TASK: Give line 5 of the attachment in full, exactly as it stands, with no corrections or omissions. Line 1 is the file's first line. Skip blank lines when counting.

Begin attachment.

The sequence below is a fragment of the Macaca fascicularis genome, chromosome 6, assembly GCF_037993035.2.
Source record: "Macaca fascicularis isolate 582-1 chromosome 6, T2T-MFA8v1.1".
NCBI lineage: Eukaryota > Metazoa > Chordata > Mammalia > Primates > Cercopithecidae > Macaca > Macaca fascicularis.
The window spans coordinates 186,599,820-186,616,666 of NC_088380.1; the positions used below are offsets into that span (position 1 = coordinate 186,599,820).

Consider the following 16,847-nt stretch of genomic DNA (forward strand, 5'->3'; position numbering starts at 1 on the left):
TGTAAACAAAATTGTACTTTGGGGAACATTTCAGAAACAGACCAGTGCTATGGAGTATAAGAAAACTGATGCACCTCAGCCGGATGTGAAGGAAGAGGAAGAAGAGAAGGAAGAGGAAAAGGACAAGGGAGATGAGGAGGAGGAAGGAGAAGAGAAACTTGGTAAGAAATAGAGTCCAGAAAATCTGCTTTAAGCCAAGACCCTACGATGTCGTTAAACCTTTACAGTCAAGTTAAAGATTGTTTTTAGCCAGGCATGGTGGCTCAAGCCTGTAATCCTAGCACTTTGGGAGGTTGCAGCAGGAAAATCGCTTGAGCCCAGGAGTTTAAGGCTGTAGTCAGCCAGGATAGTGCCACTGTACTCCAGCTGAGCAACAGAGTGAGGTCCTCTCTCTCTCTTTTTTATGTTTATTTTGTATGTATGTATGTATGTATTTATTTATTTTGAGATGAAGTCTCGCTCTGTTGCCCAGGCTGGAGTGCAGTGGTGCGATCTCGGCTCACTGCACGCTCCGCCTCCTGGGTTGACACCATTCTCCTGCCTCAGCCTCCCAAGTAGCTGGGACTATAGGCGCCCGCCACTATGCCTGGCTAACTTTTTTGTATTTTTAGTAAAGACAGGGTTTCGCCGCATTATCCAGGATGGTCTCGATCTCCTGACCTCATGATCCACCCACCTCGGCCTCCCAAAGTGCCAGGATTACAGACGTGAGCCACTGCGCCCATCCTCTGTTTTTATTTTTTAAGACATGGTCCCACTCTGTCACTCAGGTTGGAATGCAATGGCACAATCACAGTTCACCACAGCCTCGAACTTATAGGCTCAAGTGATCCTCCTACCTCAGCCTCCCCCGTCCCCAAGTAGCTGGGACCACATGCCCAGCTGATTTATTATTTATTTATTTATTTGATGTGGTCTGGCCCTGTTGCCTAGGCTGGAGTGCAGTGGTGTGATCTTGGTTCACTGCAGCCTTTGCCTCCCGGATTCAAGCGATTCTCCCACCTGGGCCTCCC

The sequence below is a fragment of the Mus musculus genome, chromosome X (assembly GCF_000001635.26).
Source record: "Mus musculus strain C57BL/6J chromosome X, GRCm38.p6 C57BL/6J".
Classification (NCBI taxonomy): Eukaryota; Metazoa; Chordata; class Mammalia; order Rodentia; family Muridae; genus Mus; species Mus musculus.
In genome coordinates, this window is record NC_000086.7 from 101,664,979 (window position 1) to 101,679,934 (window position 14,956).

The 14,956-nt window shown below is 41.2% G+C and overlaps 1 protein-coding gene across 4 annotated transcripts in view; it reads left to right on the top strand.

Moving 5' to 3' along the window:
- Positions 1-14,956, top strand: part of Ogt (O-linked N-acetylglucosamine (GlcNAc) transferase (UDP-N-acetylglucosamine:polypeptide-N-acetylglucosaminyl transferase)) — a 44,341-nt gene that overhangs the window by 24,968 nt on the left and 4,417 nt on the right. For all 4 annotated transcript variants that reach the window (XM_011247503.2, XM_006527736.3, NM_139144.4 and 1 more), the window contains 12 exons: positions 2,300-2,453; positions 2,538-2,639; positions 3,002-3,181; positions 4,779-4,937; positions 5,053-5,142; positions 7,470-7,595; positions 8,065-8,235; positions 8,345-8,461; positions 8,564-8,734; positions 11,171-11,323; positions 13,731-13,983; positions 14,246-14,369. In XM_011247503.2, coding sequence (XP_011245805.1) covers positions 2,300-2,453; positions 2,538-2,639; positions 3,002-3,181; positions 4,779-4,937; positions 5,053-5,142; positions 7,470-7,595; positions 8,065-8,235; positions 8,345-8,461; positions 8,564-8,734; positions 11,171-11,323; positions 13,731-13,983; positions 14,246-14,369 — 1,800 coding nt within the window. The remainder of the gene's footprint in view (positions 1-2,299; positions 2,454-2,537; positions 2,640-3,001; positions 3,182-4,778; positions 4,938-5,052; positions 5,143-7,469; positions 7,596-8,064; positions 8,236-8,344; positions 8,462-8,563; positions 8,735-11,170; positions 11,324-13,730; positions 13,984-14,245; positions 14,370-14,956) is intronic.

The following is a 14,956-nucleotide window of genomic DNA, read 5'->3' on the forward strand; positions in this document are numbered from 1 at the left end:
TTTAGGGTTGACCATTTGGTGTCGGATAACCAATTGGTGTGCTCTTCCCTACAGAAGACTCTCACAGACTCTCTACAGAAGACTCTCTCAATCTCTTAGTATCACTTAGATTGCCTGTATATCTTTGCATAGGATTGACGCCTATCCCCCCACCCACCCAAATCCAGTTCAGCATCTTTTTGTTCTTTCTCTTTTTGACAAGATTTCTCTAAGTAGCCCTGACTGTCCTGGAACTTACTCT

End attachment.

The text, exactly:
Consider the following 16,847-nt stretch of genomic DNA (forward strand, 5'->3'; position numbering starts at 1 on the left):